Report questions safety of U.S. diplomats in Iraq

WASHINGTON — American diplomats and other mission employees may not be safe in Iraq if the U.S. military withdraws its remaining 50,000 troops and leaves the volatile country at the end of the year as planned, according to a new Senate report released Tuesday.

The report by the Foreign Relations Committee puts new pressure on a delicate diplomacy between Washington and Baghdad to decide what future role American troops will have in Iraq — if one at all — before they start withdrawing this summer.

Sen. John Kerry, D-Mass., chairman of the committee, called Iraq "our new forgotten war."

"While Afghanistan and Iran and now Egypt continues to demand our attention, Iraq's importance to the long-term stability of the Middle East cannot be underestimated," Kerry said.

At least 159 Iraqi civilians and 100 police and soldiers were killed in insurgent attacks in January — the deadliest month for Iraq since September, according to data released Tuesday by security and health ministry officials in Baghdad.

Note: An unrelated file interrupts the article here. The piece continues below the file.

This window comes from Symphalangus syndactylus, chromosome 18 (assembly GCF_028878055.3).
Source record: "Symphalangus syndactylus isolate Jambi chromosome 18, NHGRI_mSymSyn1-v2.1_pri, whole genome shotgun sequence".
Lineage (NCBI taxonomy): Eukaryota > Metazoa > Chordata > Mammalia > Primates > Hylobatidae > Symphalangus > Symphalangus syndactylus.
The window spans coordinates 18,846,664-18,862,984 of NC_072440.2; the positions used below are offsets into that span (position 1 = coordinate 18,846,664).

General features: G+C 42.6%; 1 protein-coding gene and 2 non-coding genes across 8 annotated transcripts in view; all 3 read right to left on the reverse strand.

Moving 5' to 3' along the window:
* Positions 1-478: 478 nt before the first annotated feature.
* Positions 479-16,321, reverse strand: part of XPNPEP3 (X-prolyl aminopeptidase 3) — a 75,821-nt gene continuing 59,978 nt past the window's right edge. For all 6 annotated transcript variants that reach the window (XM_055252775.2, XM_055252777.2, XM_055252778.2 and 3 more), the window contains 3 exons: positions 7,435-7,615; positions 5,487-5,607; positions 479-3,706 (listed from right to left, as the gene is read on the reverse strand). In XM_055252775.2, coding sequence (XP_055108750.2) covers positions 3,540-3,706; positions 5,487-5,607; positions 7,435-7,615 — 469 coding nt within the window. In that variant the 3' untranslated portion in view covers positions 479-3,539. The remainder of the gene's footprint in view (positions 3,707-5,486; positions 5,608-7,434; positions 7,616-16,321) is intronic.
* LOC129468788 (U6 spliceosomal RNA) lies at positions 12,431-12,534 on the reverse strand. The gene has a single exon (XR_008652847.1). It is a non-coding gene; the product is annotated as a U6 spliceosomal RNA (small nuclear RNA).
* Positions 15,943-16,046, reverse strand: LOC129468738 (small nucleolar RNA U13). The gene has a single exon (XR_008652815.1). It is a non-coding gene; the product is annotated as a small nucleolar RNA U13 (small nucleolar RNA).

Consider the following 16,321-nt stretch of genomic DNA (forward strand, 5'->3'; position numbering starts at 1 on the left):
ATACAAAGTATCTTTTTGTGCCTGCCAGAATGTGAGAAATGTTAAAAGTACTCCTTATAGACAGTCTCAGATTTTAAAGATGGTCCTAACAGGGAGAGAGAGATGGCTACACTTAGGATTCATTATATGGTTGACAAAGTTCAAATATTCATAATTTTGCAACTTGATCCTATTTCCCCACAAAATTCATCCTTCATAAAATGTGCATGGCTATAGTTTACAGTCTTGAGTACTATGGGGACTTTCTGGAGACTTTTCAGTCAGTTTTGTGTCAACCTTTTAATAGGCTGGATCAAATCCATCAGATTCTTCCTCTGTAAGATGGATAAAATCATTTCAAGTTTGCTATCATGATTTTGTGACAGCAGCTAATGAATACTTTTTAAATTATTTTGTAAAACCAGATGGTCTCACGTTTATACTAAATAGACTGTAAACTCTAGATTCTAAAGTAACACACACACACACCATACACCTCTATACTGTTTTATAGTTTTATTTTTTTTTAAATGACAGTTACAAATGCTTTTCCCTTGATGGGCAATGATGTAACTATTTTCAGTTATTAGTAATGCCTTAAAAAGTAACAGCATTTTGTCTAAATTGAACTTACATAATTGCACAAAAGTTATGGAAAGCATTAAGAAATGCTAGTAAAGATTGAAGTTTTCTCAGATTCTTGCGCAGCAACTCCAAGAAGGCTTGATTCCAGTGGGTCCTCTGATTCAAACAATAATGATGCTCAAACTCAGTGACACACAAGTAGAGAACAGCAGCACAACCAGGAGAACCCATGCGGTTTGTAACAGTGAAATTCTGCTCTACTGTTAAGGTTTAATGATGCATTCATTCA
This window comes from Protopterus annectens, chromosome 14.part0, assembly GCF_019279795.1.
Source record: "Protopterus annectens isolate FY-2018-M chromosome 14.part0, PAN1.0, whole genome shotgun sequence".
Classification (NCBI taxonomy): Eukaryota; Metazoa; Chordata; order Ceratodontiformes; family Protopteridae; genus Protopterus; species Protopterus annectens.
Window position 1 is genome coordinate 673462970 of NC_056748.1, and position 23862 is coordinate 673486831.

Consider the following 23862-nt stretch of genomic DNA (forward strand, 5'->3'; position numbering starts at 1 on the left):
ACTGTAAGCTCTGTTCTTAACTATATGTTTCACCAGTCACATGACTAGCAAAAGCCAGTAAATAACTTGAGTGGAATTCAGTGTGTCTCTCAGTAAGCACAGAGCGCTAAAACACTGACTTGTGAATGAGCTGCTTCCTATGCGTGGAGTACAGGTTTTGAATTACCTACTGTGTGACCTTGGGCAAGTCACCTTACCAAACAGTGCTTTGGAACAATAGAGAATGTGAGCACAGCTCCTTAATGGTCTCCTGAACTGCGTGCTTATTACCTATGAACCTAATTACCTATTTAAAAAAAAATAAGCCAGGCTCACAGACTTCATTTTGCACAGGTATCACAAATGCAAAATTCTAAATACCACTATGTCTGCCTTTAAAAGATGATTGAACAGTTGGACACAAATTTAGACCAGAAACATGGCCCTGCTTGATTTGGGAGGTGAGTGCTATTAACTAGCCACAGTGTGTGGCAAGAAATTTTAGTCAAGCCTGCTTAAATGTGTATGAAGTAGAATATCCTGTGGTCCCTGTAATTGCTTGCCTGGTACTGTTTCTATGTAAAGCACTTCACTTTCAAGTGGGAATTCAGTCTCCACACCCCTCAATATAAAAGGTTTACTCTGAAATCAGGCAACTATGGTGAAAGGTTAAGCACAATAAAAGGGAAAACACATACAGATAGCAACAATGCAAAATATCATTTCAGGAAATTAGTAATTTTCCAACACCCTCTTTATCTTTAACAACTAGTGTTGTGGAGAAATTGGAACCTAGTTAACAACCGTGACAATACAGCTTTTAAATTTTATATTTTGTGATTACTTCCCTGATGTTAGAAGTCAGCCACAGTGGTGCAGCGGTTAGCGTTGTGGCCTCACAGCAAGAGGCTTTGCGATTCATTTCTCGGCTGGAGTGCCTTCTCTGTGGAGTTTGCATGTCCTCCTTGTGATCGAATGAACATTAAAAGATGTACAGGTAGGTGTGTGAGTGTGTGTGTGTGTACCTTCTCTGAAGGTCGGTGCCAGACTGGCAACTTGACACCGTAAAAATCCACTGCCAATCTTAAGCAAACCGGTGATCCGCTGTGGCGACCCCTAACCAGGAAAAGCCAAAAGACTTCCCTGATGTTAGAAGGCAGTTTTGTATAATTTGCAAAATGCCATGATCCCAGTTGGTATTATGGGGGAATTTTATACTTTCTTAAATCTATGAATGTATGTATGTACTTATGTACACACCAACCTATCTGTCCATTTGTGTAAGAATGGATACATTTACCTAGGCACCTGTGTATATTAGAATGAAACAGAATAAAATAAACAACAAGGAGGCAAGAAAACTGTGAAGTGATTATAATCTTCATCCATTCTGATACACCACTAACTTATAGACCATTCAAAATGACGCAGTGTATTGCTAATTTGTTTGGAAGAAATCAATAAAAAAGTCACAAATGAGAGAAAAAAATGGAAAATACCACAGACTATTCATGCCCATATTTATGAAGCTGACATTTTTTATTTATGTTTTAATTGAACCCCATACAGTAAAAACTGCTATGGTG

An Associated Press count of Iraqis killed in attacks over two weeks alone puts the death toll at more than 200.

"The situation in Iraq is at a critical juncture," concluded the report, issued a few hours before Ambassador to Iraq James F. Jeffrey and Army Gen. Lloyd Austin, commander of the U.S. military in Iraq, testified before the Democratic-led Senate panel.

"Terrorist and insurgent groups are less active but still adept, the Iraqi army continues to develop but is not yet capable of deterring regional actors, and strong ethnic tensions remain along Iraq's disputed internal boundaries," the report said. "Although a government has finally been formed, it remains to be seen how cohesive and stable it will be."

The report mostly focuses on protecting the U.S. Embassy in Baghdad and its four satellite offices around Iraq after the planned Dec. 31 withdrawal, a deadline required under a security agreement between the two countries.